Pre-show, we just try to get a little quiet time. Everybody just
relaxes and does their own thing well before the show. And then around
ten-fifteen minutes before we go on everybody just kinda settles down
and we talk about the set list, and that type of thing.
BB: Do you do guys
any interesting covers?
We’ve done covers before, but interesting ones? I don’t know. We used
to do “In the Air Tonight,” by Phil Collins.
“Signed, Sealed, Delivered” by Stevie.
“Land of Confusion” by Genesis. “With or Without You” by U2.
“Everybody Wants to Rule the World” by Tears for Fears.
“3000 Miles” by this guy Ellis Paul, who’s a local folk guy. And we did
a Bill Withers song for a little while, “Ain’t No Sunshine.”
Tell me about your audience. What are your fans like?
I’ve never liked the word fan, but the people who have supported the
band, and like what we do. I don’t know. We’ve lucked out, and have
had a lot of people who’ve been very gracious with their time and energy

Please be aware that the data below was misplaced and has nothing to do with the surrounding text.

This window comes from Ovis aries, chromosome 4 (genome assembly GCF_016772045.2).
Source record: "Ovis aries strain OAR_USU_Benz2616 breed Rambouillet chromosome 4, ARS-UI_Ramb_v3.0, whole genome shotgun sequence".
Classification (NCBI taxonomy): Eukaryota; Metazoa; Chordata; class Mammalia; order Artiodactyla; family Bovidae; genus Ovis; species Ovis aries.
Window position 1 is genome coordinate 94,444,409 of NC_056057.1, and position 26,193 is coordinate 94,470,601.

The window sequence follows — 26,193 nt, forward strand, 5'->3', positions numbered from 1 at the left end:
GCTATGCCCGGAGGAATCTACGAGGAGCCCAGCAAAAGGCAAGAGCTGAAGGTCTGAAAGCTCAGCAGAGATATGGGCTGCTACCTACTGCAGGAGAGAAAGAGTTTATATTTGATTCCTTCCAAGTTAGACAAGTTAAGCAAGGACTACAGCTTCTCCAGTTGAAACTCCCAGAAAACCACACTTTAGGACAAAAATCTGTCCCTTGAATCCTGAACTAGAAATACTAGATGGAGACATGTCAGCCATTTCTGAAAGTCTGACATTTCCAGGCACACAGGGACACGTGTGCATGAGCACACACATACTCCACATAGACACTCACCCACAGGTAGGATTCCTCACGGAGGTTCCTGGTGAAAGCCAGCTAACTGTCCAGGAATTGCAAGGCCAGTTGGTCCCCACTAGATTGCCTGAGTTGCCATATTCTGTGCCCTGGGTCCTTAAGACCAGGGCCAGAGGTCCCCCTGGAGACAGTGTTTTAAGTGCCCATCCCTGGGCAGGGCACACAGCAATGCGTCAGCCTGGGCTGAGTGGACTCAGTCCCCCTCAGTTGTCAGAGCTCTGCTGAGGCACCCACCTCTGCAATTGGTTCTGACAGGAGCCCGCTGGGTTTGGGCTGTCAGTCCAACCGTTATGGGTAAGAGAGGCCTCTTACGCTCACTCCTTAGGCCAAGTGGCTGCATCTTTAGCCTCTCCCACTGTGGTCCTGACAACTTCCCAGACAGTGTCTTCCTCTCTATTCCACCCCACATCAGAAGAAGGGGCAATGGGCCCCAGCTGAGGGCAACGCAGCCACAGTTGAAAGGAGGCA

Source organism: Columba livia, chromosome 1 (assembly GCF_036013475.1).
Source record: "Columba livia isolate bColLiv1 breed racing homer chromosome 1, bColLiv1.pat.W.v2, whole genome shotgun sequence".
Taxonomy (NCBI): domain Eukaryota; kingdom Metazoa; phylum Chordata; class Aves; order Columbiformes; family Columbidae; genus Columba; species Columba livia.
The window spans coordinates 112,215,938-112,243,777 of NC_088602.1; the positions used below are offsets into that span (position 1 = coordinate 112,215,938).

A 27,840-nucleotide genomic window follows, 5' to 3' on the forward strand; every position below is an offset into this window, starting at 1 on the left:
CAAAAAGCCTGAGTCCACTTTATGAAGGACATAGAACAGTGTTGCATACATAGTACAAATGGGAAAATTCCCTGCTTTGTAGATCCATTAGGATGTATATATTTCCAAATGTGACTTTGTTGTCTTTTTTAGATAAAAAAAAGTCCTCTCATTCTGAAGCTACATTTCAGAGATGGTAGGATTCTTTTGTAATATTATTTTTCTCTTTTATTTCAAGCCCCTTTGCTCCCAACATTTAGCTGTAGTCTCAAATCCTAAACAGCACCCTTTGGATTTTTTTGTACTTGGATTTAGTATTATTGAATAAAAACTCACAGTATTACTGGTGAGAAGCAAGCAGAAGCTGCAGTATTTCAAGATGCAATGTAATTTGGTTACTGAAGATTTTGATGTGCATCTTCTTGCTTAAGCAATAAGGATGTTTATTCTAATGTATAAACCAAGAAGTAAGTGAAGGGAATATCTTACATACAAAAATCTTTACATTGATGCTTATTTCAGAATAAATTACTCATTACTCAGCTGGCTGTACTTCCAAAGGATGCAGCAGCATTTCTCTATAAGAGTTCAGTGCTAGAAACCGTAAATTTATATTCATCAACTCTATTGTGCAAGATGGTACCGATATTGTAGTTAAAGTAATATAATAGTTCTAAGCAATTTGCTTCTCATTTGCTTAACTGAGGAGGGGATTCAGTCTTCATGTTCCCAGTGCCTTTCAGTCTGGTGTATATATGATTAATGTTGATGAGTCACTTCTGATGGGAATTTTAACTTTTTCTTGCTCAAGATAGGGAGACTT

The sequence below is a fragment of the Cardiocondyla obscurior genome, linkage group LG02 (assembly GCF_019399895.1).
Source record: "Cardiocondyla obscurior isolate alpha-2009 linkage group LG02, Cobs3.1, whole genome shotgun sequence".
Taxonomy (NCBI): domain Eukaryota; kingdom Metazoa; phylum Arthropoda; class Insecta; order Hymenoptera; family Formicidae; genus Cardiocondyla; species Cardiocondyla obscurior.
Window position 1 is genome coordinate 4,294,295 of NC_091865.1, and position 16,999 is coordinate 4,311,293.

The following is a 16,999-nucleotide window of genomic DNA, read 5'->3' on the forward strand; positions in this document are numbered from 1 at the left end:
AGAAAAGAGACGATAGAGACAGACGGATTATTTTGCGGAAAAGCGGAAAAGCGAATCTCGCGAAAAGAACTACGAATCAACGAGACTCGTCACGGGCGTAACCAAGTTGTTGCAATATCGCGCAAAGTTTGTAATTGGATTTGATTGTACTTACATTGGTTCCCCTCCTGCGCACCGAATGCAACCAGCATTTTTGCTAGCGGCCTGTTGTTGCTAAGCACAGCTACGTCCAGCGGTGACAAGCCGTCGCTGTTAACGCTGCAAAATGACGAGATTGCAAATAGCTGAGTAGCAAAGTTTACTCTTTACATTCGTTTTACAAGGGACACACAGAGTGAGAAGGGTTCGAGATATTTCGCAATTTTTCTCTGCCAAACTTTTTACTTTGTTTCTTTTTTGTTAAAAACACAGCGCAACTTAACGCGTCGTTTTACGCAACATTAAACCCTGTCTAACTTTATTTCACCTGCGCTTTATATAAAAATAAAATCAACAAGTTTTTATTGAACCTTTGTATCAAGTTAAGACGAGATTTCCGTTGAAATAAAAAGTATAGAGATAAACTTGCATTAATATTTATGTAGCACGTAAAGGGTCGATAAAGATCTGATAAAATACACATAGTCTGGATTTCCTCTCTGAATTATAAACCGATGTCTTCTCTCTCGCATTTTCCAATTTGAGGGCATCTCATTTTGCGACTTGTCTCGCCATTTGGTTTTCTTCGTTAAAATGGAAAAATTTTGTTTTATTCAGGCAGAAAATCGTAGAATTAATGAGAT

as far as supporting the band and spreading the word. As for as the age
group goes, I think it errs on the younger side. College.
Like 16 to 26.
But it’s nice. You’ll come to a show and see people older than my
down to 18.
And a little estrogen-flavored.
BB: Any crazy stories
about your audience?
I had a girl come up to me and dare me to make out with her hot friend
once. I said okay.
Finding out how far people come to see us sometimes is always amazing.
I’m a freak about a bunch of bands, but three hours was a big deal for
me to commit to. But someone who drives six hours to see a band, i.e.
us, is amazing. But it’s cool.
THE BOSTON MUSIC SCENE
BB: What are your
favorite places to play?